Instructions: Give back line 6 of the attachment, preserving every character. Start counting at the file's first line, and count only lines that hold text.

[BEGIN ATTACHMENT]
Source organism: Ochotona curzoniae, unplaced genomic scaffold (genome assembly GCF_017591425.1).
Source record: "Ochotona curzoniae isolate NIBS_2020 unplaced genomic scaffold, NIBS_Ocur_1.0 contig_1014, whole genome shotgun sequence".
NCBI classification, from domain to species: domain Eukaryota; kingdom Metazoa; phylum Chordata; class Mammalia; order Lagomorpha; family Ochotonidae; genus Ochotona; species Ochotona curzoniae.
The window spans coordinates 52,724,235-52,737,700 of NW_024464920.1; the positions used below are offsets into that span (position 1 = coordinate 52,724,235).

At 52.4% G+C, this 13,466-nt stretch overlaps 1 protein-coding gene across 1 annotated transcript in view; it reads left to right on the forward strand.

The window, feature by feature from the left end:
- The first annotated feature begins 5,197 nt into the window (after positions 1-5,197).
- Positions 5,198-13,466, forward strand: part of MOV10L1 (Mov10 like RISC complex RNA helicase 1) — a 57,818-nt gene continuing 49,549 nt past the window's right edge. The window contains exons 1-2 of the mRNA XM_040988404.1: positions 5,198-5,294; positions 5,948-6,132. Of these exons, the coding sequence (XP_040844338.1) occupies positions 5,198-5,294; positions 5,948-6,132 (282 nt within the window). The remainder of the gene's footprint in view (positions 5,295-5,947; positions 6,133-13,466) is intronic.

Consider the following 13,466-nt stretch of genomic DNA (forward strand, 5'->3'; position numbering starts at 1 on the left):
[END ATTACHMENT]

The window, feature by feature from the left end: